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Learning to litigate according to Allens: a grad perspective

Erin Delaney

Careers Commentator

When you start looking for graduate programs and job opportunities, it’s exciting to think about getting a chance to watch seasoned law professionals do what they do well so you can learn from the best.

It’s not often a graduate job or clerkship allows you to have a role in a real litigation matter before the court.

But Allens is all about on-the-job learning and mentoring.

We sat down with Allens graduate, Gabrielle Morriss, to chat about life at Allens. She joined the prestigious law firm in late 2015, after graduating from Bond University with a double degree in law and international relations in 2013. She told us about her experiences as a very hands-on graduate lawyer.

“If you put up your hand, and [the partners] have worked with you before and they trust you, they tend to let you get involved,” she explains. “They’ve given me a lot more responsibility than I expected.”


Give it a go

While this might sound daunting to a new graduate, Gabrielle has tried-and-tested advice from her own experience, counselling students to seize the opportunity to learn in a new way: “Don’t be afraid to try something new!”

“What you offer the firm is potential, and what the firm offers you is opportunity. The difference between someone who becomes a good lawyer, or a great lawyer, is someone who recognises that they don’t have all the skills but they are willing to learn.”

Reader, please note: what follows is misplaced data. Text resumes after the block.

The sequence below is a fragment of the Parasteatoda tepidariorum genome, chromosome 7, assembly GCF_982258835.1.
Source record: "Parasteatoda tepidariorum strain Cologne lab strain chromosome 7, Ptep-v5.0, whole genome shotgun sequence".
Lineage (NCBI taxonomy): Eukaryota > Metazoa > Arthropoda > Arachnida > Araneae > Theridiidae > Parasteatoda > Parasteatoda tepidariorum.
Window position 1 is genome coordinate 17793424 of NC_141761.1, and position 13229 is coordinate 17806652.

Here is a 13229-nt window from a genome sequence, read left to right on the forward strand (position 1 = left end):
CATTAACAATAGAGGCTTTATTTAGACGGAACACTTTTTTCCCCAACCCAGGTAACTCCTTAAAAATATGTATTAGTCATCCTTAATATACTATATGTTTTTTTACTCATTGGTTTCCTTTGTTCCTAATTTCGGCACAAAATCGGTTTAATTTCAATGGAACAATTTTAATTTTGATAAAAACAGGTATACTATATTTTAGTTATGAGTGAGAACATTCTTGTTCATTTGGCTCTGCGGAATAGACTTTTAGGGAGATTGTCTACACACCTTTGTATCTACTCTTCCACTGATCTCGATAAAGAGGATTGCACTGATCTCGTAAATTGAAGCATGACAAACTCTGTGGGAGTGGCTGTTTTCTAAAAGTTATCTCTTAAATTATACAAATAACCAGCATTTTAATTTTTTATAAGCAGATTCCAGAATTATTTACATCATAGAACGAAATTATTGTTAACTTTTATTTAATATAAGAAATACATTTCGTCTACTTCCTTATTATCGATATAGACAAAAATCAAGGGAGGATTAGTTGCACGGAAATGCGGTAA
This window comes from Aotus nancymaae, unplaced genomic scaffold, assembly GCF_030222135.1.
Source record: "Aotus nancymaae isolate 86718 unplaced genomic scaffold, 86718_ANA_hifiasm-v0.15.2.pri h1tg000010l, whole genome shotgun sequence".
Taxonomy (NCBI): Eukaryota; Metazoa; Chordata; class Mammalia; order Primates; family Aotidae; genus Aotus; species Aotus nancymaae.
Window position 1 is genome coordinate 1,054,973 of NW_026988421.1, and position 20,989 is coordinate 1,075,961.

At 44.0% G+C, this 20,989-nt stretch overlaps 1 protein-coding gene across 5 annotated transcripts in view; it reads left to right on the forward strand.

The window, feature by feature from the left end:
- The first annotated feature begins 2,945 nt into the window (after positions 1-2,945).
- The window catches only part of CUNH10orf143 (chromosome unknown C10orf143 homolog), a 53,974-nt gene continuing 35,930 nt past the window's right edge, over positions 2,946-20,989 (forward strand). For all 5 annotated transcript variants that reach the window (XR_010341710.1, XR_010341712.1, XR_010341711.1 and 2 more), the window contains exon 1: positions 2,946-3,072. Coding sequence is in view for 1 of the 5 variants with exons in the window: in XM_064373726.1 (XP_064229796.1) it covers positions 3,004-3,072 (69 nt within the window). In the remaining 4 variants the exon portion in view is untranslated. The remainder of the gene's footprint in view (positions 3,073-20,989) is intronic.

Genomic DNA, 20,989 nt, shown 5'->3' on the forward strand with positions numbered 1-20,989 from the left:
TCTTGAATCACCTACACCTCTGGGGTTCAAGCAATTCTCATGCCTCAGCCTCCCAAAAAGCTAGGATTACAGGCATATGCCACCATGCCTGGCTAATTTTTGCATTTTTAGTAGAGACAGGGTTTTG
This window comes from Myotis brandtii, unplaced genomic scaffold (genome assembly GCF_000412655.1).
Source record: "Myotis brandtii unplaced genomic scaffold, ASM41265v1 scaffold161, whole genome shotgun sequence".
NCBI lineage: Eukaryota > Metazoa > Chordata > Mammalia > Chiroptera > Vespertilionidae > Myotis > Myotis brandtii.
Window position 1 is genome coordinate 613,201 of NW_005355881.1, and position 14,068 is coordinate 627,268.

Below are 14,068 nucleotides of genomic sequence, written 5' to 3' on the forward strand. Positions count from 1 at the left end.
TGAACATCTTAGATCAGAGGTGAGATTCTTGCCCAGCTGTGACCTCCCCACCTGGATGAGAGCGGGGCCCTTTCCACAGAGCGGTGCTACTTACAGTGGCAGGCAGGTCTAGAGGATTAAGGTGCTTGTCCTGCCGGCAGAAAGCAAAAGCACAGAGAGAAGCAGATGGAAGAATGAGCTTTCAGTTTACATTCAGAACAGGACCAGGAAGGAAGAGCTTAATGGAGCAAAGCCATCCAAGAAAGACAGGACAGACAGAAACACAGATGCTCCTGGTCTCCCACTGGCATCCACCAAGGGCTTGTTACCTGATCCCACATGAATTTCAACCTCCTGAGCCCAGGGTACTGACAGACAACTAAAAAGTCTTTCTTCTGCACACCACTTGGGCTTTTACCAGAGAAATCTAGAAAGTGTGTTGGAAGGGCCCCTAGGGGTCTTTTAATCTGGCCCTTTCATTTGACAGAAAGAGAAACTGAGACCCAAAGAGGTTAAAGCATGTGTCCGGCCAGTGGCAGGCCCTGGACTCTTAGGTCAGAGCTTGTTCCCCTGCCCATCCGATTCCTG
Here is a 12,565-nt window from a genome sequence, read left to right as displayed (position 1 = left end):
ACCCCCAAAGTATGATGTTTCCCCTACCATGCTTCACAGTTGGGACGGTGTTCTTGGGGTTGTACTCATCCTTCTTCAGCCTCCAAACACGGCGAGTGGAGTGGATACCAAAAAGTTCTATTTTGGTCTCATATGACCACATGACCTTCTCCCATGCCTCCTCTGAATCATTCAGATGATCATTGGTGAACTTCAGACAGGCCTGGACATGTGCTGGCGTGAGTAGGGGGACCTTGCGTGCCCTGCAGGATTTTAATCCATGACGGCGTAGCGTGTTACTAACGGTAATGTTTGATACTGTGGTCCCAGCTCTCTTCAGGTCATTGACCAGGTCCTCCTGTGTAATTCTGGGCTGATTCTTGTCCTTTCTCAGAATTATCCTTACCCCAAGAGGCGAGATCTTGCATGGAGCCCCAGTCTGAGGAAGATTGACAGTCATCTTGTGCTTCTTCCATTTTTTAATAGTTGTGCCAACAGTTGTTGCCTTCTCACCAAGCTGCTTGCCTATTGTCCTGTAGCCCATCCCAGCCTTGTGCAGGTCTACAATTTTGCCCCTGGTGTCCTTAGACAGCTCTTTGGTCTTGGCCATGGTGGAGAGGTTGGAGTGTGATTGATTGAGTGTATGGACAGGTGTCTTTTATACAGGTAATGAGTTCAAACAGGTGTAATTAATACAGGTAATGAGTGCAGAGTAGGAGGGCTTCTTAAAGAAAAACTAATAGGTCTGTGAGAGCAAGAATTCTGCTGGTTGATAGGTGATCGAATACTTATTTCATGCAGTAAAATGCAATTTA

“There’s a lot of scope in litigation, and Allens tries to up-skill you as much as possible. There’s a strong focus on long-term learning.”

Trying litigation on for size

For those in the graduate program wanting to try their hand at litigation, Allens is eager to encourage and support its recruits to explore this area of speciality.

In the world of litigation, you’re normally brought in part-way through a matter. Gabrielle came in on the ‘further discovery’ phase of a matter.

“I spent about eight months dealing with discovery and interlocutory applications in the court. Because it was a smaller matter than others, I got to draft and prepare briefs to counsel for mediations and interlocutory applications,” she says.

The length of the larger cases can be tiring. However, Allens’ tries to assign grads to smaller cases - allowing them to experience the full start-to-finish process.

Setting expectations

While some firms expect graduates to do legwork rather than really get involved, at Allens the approach is to get involved and learn as you go.

“You’re expected to think and form your own opinion. And if you don’t agree with something, you are encouraged to discuss your opinion,” Gabrielle explains.

“You deal with novel or cutting-edge areas of the law that are very challenging and stimulating at the same time.” Gabrielle told us. “They’re cutting edge in the sense that clients often come to Allens with unsettled areas of law… and you’re advising clients on how to achieve a commercial outcome.”

Litigation is about thinking on your feet and arguing for a point persuasively - heady stuff for a recent grad.